The origin of platinum and gold is every bit as storied and exotic as the metals themselves, says astrophysicist Stephan Rosswog of the University of Leicester in England. These precious elements arise during one of the rarest and most violent events in the cosmos: the cataclysmic merger of two neutron stars, ultradense stellar remnants that pack the mass of half a million Earths into a ball the size of Manhattan.
Astronomers have long understood that nuclear fusion in stars creates middleweight elements such as carbon and oxygen, but these reactions cannot create superheavy platinum and gold. Rosswog therefore started investigating the far more intense conditions that arise when two orbiting neutron stars spiral in toward each other. "In the beginning it is a very slow process, lasting 100 million years or more. But the last 100 kilometers [about 60 miles] or so before they merge is violent and fast, lasting less than half a second," he says. New supercomputer simulations devised by Rosswog and his colleagues (shown above) indicate that a great deal of nuclear alchemy occurs during the last few milliseconds.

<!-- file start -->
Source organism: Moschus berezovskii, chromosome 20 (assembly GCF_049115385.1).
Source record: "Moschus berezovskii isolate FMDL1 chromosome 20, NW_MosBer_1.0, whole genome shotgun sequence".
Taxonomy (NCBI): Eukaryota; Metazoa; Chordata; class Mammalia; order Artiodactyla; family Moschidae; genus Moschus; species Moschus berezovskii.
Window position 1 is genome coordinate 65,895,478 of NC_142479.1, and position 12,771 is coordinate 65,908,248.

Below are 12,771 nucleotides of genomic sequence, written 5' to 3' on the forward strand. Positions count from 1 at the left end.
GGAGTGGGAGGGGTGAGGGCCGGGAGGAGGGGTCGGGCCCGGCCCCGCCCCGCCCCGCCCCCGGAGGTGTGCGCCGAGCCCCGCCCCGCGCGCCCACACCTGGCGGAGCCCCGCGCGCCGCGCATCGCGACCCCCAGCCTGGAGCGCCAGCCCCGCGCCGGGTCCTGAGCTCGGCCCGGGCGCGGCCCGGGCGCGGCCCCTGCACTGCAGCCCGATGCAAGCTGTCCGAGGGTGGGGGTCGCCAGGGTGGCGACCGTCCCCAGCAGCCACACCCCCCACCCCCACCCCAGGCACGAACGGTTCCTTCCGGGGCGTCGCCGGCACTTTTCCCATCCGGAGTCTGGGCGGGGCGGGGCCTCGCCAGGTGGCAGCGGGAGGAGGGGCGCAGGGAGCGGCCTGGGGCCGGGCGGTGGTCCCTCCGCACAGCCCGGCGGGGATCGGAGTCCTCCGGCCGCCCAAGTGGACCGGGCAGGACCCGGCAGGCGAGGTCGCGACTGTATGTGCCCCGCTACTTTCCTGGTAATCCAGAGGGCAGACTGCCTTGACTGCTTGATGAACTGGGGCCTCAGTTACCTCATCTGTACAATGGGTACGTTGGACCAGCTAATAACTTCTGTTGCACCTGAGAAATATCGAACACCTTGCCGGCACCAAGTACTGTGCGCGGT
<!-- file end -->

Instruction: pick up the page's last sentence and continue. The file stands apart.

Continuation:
The merger unleashes so much energy that it briefly outshines anything else in the universe. Most of the material quickly collapses into a black hole, but some of it spews out in a flood of superhot neutrons and atomic nuclei. The nuclei rapidly mop up the stray neutrons, forming heavy elements such as lead, gold, and platinum. Although neutron-star collisions occur just once every 100,000 years in a typical galaxy, that's often enough to account for all of the precious metals on Earth.
Courtesy of S. Rosswog and R. West